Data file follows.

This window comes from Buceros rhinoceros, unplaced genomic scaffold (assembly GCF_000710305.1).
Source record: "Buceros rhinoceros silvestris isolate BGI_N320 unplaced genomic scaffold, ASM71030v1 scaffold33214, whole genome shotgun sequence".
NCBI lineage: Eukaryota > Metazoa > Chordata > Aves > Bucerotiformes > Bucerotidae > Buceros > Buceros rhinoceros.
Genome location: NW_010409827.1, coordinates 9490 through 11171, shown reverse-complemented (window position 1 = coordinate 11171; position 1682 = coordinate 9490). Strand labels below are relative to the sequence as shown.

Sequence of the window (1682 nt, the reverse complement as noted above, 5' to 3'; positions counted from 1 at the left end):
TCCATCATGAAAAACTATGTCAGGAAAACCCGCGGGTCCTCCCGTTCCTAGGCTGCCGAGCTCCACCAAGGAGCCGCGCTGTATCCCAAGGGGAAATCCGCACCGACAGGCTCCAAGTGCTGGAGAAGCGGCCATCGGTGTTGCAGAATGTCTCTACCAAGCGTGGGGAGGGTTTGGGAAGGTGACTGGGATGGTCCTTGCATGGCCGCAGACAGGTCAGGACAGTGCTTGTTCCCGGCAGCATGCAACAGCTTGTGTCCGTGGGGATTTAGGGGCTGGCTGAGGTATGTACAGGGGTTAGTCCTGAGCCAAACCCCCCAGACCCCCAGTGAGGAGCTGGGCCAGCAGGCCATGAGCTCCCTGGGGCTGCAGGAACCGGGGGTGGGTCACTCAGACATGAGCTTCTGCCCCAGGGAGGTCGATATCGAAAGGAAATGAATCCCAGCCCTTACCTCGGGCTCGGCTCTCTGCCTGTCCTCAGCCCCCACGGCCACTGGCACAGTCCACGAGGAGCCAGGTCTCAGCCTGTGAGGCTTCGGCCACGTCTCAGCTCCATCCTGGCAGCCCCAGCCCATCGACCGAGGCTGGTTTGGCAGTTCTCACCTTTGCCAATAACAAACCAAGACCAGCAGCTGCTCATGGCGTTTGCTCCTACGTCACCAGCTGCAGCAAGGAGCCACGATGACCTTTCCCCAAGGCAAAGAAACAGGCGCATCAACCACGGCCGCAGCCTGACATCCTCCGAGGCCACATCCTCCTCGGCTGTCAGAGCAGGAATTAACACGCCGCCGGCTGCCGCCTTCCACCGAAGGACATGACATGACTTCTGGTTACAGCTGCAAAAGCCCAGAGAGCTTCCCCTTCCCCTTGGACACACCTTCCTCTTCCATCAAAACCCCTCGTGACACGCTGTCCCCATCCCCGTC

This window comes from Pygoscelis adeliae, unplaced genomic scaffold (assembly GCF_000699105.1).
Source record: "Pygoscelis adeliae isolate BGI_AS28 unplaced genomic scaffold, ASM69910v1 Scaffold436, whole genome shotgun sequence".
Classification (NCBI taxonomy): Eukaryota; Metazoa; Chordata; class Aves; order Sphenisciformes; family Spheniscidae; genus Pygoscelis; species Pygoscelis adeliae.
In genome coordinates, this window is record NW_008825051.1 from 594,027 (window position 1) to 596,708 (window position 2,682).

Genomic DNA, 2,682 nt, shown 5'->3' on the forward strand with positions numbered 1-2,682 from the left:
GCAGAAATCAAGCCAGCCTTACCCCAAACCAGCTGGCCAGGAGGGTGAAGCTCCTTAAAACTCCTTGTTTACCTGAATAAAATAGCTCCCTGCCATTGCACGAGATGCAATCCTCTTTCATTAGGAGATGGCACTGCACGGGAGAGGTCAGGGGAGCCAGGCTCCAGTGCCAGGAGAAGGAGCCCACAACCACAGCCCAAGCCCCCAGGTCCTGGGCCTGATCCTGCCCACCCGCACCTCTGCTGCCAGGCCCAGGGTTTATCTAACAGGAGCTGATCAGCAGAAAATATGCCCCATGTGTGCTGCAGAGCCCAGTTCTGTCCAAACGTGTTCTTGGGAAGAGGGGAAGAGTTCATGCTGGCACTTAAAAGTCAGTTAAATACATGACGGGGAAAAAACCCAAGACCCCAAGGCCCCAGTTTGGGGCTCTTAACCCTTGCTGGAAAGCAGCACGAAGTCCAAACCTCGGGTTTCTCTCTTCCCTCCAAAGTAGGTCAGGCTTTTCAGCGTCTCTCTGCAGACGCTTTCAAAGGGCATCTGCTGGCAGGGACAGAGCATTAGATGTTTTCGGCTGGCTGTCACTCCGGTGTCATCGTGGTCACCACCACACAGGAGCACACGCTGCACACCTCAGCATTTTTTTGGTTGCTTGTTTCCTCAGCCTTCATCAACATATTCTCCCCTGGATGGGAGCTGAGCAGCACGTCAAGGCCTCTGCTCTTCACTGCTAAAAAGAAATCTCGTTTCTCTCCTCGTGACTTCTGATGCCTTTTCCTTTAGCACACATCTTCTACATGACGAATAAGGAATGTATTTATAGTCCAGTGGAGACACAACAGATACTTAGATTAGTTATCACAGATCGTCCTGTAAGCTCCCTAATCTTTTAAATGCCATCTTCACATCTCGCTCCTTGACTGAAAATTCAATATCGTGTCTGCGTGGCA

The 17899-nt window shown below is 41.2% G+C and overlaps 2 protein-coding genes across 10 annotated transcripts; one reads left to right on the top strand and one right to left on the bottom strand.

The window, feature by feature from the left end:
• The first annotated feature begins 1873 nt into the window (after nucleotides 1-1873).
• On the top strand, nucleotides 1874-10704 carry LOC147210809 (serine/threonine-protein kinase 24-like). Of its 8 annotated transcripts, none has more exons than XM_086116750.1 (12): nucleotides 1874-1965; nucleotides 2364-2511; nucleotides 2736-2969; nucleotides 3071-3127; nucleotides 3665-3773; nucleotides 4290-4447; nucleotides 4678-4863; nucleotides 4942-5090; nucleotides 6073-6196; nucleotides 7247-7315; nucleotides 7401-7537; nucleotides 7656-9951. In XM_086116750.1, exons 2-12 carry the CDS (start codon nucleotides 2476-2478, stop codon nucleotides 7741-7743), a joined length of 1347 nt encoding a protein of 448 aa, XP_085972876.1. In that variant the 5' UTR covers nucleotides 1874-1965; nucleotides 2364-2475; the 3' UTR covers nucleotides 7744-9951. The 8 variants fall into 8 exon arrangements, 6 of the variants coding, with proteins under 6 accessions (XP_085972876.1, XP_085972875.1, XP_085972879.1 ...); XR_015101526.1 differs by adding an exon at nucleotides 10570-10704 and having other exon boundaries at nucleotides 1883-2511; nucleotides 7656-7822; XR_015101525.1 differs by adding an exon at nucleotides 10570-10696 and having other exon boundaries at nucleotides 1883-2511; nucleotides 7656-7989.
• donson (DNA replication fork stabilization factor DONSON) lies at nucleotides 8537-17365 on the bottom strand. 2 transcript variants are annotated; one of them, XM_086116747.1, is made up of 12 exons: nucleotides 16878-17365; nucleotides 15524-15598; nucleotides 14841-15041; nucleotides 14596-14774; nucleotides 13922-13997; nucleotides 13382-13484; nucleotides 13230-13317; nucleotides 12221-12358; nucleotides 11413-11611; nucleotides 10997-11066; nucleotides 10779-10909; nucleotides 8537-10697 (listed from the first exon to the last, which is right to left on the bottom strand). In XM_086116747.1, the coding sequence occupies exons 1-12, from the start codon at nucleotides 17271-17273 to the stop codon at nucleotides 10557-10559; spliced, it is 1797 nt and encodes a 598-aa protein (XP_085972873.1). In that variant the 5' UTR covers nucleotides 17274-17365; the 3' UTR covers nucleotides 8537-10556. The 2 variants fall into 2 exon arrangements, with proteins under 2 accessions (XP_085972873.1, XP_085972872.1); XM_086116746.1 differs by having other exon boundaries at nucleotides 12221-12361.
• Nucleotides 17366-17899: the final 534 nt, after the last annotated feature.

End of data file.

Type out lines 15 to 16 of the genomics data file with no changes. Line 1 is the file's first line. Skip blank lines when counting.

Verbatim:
• The first annotated feature begins 1873 nt into the window (after nucleotides 1-1873).
• On the top strand, nucleotides 1874-10704 carry LOC147210809 (serine/threonine-protein kinase 24-like). Of its 8 annotated transcripts, none has more exons than XM_086116750.1 (12): nucleotides 1874-1965; nucleotides 2364-2511; nucleotides 2736-2969; nucleotides 3071-3127; nucleotides 3665-3773; nucleotides 4290-4447; nucleotides 4678-4863; nucleotides 4942-5090; nucleotides 6073-6196; nucleotides 7247-7315; nucleotides 7401-7537; nucleotides 7656-9951. In XM_086116750.1, exons 2-12 carry the CDS (start codon nucleotides 2476-2478, stop codon nucleotides 7741-7743), a joined length of 1347 nt encoding a protein of 448 aa, XP_085972876.1. In that variant the 5' UTR covers nucleotides 1874-1965; nucleotides 2364-2475; the 3' UTR covers nucleotides 7744-9951. The 8 variants fall into 8 exon arrangements, 6 of the variants coding, with proteins under 6 accessions (XP_085972876.1, XP_085972875.1, XP_085972879.1 ...); XR_015101526.1 differs by adding an exon at nucleotides 10570-10704 and having other exon boundaries at nucleotides 1883-2511; nucleotides 7656-7822; XR_015101525.1 differs by adding an exon at nucleotides 10570-10696 and having other exon boundaries at nucleotides 1883-2511; nucleotides 7656-7989.